‘Gravity’ leads box office in Korea and United States

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‘Gravity’ leads box office in Korea and United States

Star power and Oscar aspirations are reigning at the box office both here and in the United States, where the space adventure “Gravity” is holding off all competition.

The movie, released in Korea on Thursday, garnered 45.1 percent of all ticket sales from Friday to Sunday, earning 6.7 billion won ($6.28 million).

Over in the United States, where “Gravity” is now in its third weekend, Alfonso Cuaron’s film topped the box office once again, cementing its status as the autumn juggernaut with $31 million over the weekend, according to studio estimates Sunday.

The highly-praised, $100 million film has now earned $170 million in the United States and another $114 million internationally.

The success of “Gravity” forced “Hwayi: A Monster Boy” to second place only one week after it made its debut in the top position. “Hwayi” had a 2.8 billion won weekend, bringing its total to 14.3 billion.

Director Lee Joon-ik’s “Wish” fell to third, with just less than 2.2 billion won over the weekend, for a cumulative box office of 15.7 billion won.

Another Korean movie, “Queen of Night” by director Kim Je-yeong, had a soft debut, opening in fifth with 988 million won. The sixth and seventh spots went to two local films, “Face Reader” and “Tough as Iron.”

Three Hollywood films rounded out the Top 10, with “Despicable Me 2” in eighth, advanced screenings of Tom Hanks’ new film “Captain Phillips” in ninth and “The Conjuring” in 10th.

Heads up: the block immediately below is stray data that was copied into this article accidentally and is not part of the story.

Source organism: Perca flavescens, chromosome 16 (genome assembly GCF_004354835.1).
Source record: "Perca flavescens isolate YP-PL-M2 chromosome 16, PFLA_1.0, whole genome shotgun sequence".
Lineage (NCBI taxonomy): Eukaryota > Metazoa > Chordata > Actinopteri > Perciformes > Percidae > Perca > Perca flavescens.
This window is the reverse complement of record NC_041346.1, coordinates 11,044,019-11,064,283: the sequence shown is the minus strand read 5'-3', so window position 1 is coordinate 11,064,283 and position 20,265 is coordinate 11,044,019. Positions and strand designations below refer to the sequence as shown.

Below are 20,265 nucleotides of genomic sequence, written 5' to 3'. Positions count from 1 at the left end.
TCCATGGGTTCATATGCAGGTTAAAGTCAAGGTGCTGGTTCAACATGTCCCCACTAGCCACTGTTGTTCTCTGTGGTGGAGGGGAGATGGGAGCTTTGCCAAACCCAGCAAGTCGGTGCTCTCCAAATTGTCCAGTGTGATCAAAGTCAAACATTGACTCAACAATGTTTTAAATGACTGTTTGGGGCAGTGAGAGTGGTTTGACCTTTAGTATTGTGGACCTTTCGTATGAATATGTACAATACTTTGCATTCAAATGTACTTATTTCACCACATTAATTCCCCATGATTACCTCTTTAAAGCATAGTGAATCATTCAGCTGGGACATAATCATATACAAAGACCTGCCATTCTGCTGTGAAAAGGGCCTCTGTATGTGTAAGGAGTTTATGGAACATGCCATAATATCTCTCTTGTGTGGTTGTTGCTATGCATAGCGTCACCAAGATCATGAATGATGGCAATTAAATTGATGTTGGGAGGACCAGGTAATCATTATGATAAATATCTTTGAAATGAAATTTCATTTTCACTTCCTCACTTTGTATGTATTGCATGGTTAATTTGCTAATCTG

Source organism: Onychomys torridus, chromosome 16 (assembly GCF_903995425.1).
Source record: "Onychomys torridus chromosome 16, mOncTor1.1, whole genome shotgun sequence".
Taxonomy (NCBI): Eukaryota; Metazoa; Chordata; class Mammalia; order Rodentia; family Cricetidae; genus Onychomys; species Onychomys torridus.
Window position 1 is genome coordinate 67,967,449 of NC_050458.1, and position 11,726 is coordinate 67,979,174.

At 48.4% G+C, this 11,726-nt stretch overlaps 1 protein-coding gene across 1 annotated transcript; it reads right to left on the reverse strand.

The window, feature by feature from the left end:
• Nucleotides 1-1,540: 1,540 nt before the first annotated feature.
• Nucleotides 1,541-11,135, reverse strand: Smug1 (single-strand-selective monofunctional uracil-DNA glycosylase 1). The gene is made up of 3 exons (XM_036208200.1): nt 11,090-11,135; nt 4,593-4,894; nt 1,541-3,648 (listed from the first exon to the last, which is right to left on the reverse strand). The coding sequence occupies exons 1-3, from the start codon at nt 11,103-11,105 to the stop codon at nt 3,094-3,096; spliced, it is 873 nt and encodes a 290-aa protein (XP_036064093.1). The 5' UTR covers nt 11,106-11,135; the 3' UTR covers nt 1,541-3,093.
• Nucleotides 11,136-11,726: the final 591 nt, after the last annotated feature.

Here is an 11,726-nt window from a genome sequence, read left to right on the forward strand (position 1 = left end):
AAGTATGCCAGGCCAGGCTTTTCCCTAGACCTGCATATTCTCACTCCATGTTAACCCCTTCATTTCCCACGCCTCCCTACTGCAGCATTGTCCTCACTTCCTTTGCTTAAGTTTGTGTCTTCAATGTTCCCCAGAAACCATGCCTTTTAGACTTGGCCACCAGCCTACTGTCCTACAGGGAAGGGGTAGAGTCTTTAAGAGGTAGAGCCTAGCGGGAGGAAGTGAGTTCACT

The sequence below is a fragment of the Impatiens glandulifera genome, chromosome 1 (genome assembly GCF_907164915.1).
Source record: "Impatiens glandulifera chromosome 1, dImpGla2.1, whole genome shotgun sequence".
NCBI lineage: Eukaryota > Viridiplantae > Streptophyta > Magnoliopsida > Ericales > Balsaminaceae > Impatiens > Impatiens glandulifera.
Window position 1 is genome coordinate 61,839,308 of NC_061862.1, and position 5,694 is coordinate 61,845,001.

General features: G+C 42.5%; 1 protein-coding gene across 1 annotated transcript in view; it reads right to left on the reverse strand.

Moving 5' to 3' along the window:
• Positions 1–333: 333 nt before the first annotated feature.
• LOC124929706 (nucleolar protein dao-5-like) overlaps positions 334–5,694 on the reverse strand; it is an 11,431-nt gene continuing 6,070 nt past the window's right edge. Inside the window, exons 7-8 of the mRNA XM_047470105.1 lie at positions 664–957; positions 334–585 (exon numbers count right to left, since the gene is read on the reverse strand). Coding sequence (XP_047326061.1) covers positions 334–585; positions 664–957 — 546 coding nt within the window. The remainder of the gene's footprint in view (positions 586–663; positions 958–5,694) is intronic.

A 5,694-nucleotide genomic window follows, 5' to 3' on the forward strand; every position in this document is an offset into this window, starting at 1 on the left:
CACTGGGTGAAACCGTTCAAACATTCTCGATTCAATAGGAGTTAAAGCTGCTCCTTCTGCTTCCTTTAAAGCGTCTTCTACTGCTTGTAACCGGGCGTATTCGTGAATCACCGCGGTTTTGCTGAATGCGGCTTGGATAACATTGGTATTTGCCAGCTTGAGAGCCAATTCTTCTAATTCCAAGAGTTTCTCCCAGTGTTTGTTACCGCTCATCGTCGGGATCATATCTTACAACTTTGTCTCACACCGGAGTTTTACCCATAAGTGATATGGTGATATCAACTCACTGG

In the United States, “Captain Phillips,” directed by Paul Greengrass, stayed in second place, taking in $17.3 million in its second week. The Sony film slid only 33 percent from its debut last weekend of $25.7 million. It is scheduled to be released in Korea tomorrow.

Several new releases in the United States have not yet been scheduled for Korea.

The horror remake “Carrie” made $17 million, enough for third place. The Sylvester Stallone and Arnold Schwarzenegger team-up “Escape Plan” made $9.8 million, good for fifth.

But the WikiLeaks drama “The Fifth Estate” was a big flop, with just $1.7 million, enough for just eighth. It’s the worst debut this year for a film in such wide release (1,769 theaters).

“It’s a very strong lineup that is not budging,” said Paul Dergarabedian, senior media analyst for box-office tracker Rentrak, who noted the primary family choice, “Cloudy With a Chance of Meatballs 2,” is also holding steady with $10.1 million in its fourth week. “?‘Carrie’ came into a very competitive marketplace.”

In a limited release of just 19 theaters, Steve McQueen’s highly-anticipated slavery epic “12 Years a Slave,” starring Chiwetel Ejiofor, opened with $960,000.

The exceptionally high theater average of $50,000 suggested considerable audience eagerness for the already much-lauded film.

BY LEE SUN-MIN, AP [summerlee@joongang.co.kr]
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